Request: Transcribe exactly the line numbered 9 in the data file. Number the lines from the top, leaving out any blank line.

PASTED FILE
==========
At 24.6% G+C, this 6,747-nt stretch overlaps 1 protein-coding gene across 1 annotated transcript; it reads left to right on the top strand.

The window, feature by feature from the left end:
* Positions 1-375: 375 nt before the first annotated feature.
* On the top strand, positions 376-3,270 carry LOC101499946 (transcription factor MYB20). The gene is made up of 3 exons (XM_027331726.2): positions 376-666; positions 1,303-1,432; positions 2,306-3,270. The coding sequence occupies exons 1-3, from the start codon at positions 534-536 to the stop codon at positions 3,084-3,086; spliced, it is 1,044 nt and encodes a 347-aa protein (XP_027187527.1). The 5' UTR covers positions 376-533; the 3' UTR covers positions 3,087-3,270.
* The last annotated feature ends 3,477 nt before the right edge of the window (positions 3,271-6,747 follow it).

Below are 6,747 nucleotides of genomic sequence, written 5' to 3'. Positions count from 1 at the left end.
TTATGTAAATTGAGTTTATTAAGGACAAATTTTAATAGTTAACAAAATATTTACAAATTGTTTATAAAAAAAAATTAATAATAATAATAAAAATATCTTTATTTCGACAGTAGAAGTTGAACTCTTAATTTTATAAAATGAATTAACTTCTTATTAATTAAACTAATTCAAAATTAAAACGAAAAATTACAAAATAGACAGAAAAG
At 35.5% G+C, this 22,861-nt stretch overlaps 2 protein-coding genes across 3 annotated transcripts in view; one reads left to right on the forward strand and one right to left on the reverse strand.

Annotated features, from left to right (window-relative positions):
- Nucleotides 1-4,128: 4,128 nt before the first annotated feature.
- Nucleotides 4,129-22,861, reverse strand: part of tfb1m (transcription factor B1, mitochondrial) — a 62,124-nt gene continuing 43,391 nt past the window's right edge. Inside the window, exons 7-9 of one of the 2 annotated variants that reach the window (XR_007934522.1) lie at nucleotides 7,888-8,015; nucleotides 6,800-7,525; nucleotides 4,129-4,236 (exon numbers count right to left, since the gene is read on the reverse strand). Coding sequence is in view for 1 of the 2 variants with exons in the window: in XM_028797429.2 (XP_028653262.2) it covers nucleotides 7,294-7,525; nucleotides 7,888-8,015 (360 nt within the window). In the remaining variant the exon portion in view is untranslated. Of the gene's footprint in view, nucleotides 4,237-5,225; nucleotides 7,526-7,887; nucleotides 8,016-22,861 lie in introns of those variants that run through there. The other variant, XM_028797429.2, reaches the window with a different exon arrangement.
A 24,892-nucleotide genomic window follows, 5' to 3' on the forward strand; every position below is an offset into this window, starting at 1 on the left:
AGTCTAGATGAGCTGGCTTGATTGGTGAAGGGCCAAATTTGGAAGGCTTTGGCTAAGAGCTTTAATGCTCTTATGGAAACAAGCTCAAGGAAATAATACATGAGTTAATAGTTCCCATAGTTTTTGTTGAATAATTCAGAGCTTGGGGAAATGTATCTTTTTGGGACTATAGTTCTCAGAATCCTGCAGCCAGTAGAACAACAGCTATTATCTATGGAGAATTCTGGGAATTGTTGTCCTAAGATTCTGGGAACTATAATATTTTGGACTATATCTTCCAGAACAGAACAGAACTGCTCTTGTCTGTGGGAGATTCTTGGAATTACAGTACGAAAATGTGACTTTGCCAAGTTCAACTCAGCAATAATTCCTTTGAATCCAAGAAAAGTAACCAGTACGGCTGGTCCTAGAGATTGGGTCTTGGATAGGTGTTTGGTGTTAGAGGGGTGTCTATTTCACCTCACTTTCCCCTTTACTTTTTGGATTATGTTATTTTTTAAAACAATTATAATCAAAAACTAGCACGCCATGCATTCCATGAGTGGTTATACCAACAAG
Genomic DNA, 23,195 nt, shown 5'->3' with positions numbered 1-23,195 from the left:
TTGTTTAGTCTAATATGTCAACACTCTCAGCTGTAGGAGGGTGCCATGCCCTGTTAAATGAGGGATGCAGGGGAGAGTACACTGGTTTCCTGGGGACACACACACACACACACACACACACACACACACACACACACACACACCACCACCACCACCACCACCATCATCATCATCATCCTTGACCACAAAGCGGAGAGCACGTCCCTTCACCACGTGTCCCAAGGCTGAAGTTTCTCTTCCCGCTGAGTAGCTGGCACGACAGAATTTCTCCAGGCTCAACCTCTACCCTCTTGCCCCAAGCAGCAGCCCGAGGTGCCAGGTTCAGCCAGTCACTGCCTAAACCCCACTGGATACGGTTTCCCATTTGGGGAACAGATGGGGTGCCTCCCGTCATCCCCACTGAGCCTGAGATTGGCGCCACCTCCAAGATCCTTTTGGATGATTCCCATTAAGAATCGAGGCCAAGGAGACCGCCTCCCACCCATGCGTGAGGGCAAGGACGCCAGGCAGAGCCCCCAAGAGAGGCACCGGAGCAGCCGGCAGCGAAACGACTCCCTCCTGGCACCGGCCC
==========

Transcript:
Annotated features, from left to right (window-relative positions):